How to spoof GPS to (potentially) take over a drone

Hackaday found a paper that describes a GPS spoofing technique that may be similar to that used by Iran to bring down a US drone. From the paper's abstract:

In this paper, we investigate the requirements for successful GPS spoofing
attacks on individuals and groups of victims with civilian or military
GPS receivers. In particular, we are interested in identifying
from which locations and with which precision the attacker needs
to generate its signals in order to successfully spoof the receivers.
We will show, for example, that any number of receivers can
easily be spoofed to one arbitrary location; however, the attacker is
restricted to only few transmission locations when spoofing a group
of receivers while preserving their constellation.
In addition, we investigate the practical aspects of a satellitelock
takeover, in which a victim receives spoofed signals after first
being locked on to legitimate GPS signals. Using a civilian GPS
signal generator, we perform a set of experiments and find the minimal
precision of the attacker’s spoofing signals required for covert
satellite-lock takeover.

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Comment by Greg Fletcher on July 1, 2012 at 2:27pm

You really think the Iranians spoofed out drone into landing hundreds of miles from where it was supposed to be?  I would hope Lockheed -Martin engineers would have thought of spoofing detection. If your nav solution using dead reckoning with air and imu data doesn't agree with the GPS data, then return home on dead reckoning imu data until your out of range of the jammer/spoofers. Before returning, fire a couple of HARM missiles set to home in on the jammers signal. If you hit them then your GPS works again. It's drone self defense.

I think the RQ170 was on a sigint mission when it had an engine failure. Maybe a clogged fuel filter or something and it just flew as far as it could, and some one just found it.

Comment by Jack Crossfire on July 1, 2012 at 2:46pm

All these spoofing experiments still seem like a waste of energy, since the military signals are encrypted.

Comment by MarcS on July 1, 2012 at 3:12pm

And if you read through the paper you will see that it is a huge effort to accomplish a "simple" takeover and if the "victim" uses two or more receivers the effort grows to a point where spoofing becomes unrealistic, especially when thinking about UAV...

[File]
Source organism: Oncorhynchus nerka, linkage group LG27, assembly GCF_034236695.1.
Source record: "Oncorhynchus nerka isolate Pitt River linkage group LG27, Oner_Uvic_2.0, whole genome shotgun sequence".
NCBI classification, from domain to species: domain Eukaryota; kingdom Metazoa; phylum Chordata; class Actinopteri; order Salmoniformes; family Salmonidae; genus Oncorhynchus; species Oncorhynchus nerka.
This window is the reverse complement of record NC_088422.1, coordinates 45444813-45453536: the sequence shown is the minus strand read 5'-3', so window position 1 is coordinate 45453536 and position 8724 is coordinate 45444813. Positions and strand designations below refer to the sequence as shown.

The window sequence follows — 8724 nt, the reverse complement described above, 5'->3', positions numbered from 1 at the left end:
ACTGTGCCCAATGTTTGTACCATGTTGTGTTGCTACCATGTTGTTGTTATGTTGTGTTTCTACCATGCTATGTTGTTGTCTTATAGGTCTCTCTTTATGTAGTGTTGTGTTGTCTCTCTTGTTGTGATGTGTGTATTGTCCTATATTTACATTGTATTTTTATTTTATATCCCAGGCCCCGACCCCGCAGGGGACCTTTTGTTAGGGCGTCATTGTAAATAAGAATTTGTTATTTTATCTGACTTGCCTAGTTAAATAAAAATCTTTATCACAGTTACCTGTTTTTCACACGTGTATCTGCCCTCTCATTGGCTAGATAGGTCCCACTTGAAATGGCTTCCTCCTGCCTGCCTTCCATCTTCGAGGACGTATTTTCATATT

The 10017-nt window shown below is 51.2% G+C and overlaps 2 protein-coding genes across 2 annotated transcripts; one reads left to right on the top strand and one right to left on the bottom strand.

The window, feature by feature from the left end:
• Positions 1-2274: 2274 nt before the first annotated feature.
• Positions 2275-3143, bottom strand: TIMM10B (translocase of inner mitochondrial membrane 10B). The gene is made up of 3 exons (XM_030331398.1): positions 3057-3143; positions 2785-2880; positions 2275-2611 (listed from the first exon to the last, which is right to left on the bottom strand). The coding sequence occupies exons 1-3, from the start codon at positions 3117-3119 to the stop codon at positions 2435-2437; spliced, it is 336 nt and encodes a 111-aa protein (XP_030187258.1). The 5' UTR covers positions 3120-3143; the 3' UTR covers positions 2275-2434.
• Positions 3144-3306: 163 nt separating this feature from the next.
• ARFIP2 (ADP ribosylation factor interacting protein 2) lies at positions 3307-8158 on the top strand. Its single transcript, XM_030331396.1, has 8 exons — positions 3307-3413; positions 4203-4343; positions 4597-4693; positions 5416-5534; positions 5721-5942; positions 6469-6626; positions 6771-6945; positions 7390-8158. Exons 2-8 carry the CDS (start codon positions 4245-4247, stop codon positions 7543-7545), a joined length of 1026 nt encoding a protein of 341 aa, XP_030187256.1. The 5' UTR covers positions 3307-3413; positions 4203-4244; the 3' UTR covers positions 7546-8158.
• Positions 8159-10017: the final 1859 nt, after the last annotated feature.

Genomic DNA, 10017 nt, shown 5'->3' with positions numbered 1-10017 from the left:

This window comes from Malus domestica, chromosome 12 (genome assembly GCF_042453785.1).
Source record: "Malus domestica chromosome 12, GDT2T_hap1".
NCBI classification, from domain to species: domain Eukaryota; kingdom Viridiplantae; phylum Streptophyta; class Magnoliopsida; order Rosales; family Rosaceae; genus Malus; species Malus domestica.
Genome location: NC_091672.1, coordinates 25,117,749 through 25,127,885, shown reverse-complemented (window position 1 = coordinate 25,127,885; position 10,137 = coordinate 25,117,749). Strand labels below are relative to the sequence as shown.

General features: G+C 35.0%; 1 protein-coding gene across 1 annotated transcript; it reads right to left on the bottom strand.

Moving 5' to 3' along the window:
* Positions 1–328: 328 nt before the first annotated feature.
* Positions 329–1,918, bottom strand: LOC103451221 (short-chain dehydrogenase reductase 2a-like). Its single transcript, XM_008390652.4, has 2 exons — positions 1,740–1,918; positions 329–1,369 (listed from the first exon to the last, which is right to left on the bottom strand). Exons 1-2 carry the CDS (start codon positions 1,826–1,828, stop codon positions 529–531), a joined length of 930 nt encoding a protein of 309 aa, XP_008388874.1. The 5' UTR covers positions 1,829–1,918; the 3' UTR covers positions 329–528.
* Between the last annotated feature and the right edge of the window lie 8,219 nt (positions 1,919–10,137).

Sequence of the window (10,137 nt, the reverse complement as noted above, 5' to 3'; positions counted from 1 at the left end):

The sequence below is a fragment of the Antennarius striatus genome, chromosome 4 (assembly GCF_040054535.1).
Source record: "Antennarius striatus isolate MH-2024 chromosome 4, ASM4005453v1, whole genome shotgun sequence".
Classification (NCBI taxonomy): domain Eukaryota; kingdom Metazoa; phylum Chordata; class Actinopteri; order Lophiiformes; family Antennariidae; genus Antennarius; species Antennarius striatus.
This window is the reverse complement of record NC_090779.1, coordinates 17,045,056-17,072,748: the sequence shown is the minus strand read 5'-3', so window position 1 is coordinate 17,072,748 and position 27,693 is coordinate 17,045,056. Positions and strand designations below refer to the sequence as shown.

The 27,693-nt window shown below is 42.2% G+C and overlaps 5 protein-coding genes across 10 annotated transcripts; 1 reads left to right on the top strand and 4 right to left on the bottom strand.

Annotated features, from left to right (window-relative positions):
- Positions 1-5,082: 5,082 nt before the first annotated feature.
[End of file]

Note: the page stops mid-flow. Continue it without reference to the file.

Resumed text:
So technically speaking if you are concerned about spoofing (and you are not the military using L2), install two or more receivers and fitting detection software... Who will tell this boring message to the news?

So its more of a problem for other GPS application in my point of view..

Comment by Garry Qualls on July 1, 2012 at 7:48pm

Since GPS signals are so weak, couldn't you just take the output of a commercial GPS simulator (another brand) and transmit its output, at high power, directly at the vehicle you are trying to take over?  It seems like you could push the real signals down into the "noise" of their signal-to-noise ratio, assuming you could transmit the signal with enough fidelity.  

GPS simulators are so nice, these days, they can simulate the constellations at any time and include all kinds of signal distortions that realistically mimic atmospheric effects, multi-path reflections in an urban environment, missing satellites, etc.  GPS receiver manufacturers use these simulators to test their products in all sorts of exotic situations without having to travel all over the world and wait for the satellites to line up in a particular way while there is heavy rain and a tall building on your left...

Comment by lebor on July 27, 2017 at 5:12am

@greg fletcher ...... i disagree in firing a HARM missiles against the spoofers (jammers) .... its their land .... if a man came to ur house to steal and u caught him, is it right for him to kill u just coz u caught him??????

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